The Education Department has been forced to close 62 schools tomorrow because of the strike by teachers and school support staff.
Director-general Sharyn O’Neill told Radio 6PR earlier today she had given 54 schools permission to close for the morning because they would not have enough staff to provide adequate supervision.
But by this afternoon that number had increased.
Earlier today she said letters would be sent home to parents this afternoon.
She believed most schools would re-open in the afternoon.
“Our number one over-riding piece of advice to parents is to keep in contact with your school if you’re uncertain,” she said. “We’ll also have a website that we will update later this afternoon.”
The State Government will dock the pay of teachers and other staff attending the stop-work meeting after Premier Colin Barnett declared the industrial action could not be justified.
The State School Teachers Union, United Voice and the Community and Public Sector Union have joined forces for a half-day strike to protest Government changes to school funding.
In State Parliament yesterday, Mr Barnett attempted to frame the argument as a dispute over wages and conditions.
Responding to a question about the $600-per-teacher long-leave liability levy that schools are required to pay under the new arrangements, Mr Barnett said WA public teachers had the best pay and conditions in the nation.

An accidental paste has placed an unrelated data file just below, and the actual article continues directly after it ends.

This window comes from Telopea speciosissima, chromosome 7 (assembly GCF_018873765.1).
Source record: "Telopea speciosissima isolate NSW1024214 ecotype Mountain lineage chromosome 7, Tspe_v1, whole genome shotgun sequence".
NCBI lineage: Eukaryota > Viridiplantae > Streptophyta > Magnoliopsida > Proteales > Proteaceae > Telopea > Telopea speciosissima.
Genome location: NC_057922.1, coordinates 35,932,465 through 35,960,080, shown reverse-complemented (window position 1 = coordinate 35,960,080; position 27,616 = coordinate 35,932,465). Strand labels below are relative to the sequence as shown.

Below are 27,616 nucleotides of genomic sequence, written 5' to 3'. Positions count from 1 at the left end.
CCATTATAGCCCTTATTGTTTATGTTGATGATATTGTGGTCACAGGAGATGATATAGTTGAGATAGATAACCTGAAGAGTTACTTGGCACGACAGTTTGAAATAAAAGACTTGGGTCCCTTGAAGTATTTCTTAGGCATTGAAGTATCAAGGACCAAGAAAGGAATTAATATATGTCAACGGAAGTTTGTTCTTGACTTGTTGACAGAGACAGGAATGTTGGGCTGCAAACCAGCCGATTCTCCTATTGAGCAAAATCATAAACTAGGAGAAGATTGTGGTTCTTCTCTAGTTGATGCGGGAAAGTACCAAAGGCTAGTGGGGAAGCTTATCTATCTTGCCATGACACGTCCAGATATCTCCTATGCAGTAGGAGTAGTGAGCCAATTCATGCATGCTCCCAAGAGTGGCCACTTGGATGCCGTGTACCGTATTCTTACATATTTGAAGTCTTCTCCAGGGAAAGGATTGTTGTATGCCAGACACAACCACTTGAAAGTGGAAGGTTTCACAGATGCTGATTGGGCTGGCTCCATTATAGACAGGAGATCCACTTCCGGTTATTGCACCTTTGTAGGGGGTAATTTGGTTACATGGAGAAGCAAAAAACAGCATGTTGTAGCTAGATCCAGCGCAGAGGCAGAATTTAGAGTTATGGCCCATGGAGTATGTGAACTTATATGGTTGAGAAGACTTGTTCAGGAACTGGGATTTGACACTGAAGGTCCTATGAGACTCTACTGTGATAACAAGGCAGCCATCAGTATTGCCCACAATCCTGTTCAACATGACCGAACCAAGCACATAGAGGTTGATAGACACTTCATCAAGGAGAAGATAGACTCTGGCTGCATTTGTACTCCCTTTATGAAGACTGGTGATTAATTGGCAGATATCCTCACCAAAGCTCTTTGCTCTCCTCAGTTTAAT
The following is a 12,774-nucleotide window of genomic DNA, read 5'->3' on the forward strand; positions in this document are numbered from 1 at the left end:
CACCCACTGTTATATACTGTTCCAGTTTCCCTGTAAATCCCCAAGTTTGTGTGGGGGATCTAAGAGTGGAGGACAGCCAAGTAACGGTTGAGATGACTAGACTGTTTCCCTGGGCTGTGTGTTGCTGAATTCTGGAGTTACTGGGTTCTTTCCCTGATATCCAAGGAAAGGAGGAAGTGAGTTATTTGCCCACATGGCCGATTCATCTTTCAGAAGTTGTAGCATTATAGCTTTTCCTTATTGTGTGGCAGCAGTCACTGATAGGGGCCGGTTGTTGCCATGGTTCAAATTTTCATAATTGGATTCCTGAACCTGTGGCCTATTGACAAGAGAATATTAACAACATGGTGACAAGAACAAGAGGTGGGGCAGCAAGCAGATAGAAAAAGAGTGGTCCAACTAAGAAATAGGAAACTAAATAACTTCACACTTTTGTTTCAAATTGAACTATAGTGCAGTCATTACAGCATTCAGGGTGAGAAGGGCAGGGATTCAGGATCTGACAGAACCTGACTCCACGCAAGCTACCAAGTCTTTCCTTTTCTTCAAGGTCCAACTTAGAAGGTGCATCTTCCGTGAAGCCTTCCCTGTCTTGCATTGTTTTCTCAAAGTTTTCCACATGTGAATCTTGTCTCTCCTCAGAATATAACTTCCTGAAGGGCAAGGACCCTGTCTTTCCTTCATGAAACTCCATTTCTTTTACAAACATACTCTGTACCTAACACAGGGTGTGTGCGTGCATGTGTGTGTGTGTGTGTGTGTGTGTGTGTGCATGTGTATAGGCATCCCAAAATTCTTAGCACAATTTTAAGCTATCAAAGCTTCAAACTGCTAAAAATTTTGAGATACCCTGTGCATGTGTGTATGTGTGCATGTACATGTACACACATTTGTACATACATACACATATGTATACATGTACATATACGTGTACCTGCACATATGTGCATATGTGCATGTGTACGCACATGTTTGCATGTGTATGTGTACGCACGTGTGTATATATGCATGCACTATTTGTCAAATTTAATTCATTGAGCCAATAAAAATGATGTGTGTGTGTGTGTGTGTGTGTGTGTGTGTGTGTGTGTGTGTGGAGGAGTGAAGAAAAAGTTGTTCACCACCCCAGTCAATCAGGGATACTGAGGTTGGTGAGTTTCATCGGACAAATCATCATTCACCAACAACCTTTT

"This is a strike for the sake of having a strike," Mr Barnett said.
"What are they striking over? They are the best paid teachers in Australia. It will cause distress to parents and so many parents will be angry if they go on strike. They will be fearful for the care of their children."
Education Minister Peter Collier said staff would not be paid for any period of absence because of industrial action tomorrow, in accordance with the Government's industrial action policy, but it did not intend to take the matter to the WA Industrial Relations Commission.
"The Department of Education has informed principals of this policy and principals will be required to advise the department of staff who take industrial action," Mr Collier said.
SSTU president Anne Gisborne said teachers were fighting for "the proper level resourcing for our schools", not pay and conditions.
"We're not striking about our pay, so I'm not sure why he (Mr Barnett) is talking about that," she said. "He's obviously missed the point."
Education Department director-general Sharyn O'Neill said some schools might be forced to close tomorrow.
"While at this stage it is too early to speculate on the numbers of staff involved, it is possible that I may have to endorse the closure of some schools if they cannot provide adequate supervision for students," she said.Ms O'Neill said she expected principals to make every effort to keep schools open. The department urged parents unsure about the impact of the strike on their child's school to contact that school to find out what specific arrangements it was making.